• Police separate a supporter of the Southern Weekly from confronting leftists protesting outside the office of the liberal newspaper in the southern Chinese city of Guangzhou, January 9, 2013.
    • A police officer walks past supporters of Southern Weekly demonstrating outside the office of the liberal newspaper in the southern Chinese city of Guangzhou, January 9, 2013.
    • Demonstrators hold banners outside the headquarters of Southern Weekly newspaper in Guangzhou, Guangdong province, China, January 8, 2013.
    • Demonstrators hold banners, portraits of China's late Chairman Mao Zedong, and Chinese national flags next to police outside the headquarters of Southern Weekly newspaper, January 8, 2013.
    • A man lays a bouquet of chrysanthemums in front of the headquarters of Southern Weekly newspaper, January 7, 2013.
    • Demonstrators gather along a street near the headquarters of Southern Weekly newspaper, January 7, 2013.
    • Security guards stand near protest banners and flowers are laid outside the headquarters of Southern Weekly newspaper, January 7, 2013.

    You May Like

    Escalation of Media Crackdown in Turkey Heightens Concerns

    Critics see 'a new dark age' as arrests of journalists, closures of media outlets by Erdogan government mount

    Russia Boasts of Troop Buildup on Flank, Draws Flak

    Russian military moves counter to efforts to de-escalate tensions, State Department says

    Video Iraqis Primed to March on Mosul, Foreign Minister Says

    Iraqi FM Ibrahim al-Jaafari tells VOA the campaign will meet optimistic expectations, even though US officials remain cautious

    This forum has been closed.
    Comment Sorting
    Comments
         
    by: GOOD from: The world
    January 18, 2013 10:17 PM
    Good for China. Good for United States.

    by: fuche
    January 14, 2013 10:50 AM
    In my opinion, southern weekly event was a totally ridiculous performance. The actors are both editors from southern weekly and GuangZhou government. In other words, southern weekly couldn't stand for the voice from democracy. In China, the issues are very complex, and even these protesters don't know what the problem is.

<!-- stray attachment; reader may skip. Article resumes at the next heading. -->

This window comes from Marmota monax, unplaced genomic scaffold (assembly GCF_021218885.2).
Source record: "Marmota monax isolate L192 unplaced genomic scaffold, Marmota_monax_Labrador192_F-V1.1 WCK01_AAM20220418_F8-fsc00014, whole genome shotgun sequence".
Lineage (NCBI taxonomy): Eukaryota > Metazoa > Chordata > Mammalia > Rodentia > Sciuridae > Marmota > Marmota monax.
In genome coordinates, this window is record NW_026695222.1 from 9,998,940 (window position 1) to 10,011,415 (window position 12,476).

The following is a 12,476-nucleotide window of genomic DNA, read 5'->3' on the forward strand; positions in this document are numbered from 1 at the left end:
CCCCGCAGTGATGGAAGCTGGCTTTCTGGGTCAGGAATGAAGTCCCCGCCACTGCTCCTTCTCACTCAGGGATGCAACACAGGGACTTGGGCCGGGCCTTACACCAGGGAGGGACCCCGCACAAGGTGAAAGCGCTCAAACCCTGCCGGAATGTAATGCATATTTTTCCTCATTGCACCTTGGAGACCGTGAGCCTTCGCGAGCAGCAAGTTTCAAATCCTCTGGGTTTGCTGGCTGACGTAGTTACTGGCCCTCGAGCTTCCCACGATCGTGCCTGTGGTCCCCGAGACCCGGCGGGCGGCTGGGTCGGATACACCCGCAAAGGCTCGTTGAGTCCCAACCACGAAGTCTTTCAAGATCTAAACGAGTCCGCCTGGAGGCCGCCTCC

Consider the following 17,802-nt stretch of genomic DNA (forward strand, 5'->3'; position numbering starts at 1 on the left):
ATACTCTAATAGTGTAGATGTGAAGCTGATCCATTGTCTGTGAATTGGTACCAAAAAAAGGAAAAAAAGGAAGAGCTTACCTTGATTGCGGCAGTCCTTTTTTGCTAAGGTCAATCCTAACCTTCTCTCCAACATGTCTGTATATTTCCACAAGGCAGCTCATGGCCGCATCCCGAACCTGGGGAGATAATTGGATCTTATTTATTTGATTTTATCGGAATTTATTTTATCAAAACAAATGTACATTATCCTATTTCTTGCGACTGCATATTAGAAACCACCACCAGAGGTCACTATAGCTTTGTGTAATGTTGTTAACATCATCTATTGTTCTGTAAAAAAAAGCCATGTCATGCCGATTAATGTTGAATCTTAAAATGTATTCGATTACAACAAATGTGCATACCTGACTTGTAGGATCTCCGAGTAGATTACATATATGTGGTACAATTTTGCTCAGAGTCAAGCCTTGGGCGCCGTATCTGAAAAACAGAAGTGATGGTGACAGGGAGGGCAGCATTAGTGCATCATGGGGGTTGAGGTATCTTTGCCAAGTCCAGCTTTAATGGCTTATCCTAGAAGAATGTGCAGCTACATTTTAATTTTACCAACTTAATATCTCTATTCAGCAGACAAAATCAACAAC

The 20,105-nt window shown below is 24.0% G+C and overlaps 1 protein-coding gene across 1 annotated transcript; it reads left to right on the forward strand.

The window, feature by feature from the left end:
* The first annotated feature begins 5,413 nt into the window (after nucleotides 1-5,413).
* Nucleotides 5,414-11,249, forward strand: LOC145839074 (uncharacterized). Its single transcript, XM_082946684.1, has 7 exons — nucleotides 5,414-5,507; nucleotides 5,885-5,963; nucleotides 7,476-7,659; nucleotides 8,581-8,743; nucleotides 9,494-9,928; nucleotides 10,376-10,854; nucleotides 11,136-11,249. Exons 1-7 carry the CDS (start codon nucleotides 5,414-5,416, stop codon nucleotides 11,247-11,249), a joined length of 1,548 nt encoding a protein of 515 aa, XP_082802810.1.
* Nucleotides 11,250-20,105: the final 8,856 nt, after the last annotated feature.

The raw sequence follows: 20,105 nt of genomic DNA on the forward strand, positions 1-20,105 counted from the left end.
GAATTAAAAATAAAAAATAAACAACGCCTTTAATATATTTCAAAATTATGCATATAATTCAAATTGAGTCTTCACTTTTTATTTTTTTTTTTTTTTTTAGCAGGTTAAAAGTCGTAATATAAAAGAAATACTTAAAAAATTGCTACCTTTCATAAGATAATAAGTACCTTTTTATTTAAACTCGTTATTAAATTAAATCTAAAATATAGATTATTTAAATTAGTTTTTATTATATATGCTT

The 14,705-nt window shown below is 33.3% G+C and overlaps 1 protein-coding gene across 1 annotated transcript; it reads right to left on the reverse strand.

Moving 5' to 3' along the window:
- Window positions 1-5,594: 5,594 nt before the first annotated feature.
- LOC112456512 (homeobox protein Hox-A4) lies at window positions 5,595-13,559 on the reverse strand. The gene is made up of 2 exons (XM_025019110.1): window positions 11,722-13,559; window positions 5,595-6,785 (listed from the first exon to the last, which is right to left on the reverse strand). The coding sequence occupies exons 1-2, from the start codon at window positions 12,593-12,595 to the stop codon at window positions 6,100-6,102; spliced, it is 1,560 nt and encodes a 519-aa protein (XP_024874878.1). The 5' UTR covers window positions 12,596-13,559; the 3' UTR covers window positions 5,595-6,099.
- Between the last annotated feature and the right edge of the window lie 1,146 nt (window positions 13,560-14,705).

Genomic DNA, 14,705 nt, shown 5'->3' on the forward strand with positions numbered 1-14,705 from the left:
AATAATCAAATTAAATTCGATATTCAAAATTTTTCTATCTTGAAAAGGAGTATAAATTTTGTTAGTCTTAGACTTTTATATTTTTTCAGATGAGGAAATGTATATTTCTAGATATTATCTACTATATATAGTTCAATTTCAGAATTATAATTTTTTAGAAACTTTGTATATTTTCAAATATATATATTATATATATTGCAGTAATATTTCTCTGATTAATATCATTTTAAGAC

by: Charlie from: Shenzhen
    January 10, 2013 1:50 AM
    I am wondering what reasons there are to support and miss Mao zhedong, dozens of people died under his dictatorship ruling, an evil regime was established by him that has been suffering the ordinary people for decades
    In Response

    by: Charlie from: China
    January 23, 2013 8:31 PM
    to 王, I think you are either brain washed or a government wumao, what you said is just insulting the intelligence of the human being, what Mao zhedong was and what he had done are known by the whole world, an evil dictator
    In Response

    by: from: Shan Dong
    January 18, 2013 5:40 AM
    Are you a real chinese people? Mao zhedong was the father of our country,he give us the future.
    In Response

    by: Wangchuk from: NYC
    January 11, 2013 10:37 AM
    Some of those Mao supporters are likely govt or Party agents sent there as counter-protestors. The Party frequently uses CCP members to stage fake counter-protests or protests in support of the Party. Whenever Hu Jintao visited the US, the Chinese Embassy sent staff to "welcome" him and paid overseas Chinese living in the US to come out & great him waiving giant red flags. They usually get $25 plus a free lunch & are sent in buses to wherever Hu Jintao might be.

    Featured Videos

    Your JavaScript is turned off or you have an old version of Adobe's Flash Player. Get the latest Flash player.
    Immigrant Delegate Marvels at Democratic Processi
    X
    Katherine Gypson
    July 27, 2016 6:21 PM
    It’s been a bitter and divisive election season – but first time Indian-American delegate Dr. Shashi Gupta headed to the Democratic National Convention with a sense of hope. VOA’s Katherine Gypson followed this immigrant with the love of U.S. politics all the way to Philadelphia.
    Video

    Video Immigrant Delegate Marvels at Democratic Process

    It’s been a bitter and divisive election season – but first time Indian-American delegate Dr. Shashi Gupta headed to the Democratic National Convention with a sense of hope. VOA’s Katherine Gypson followed this immigrant with the love of U.S. politics all the way to Philadelphia.
    Video

    Video A Life of Fighting Back: Hillary Clinton Shatters Glass Ceiling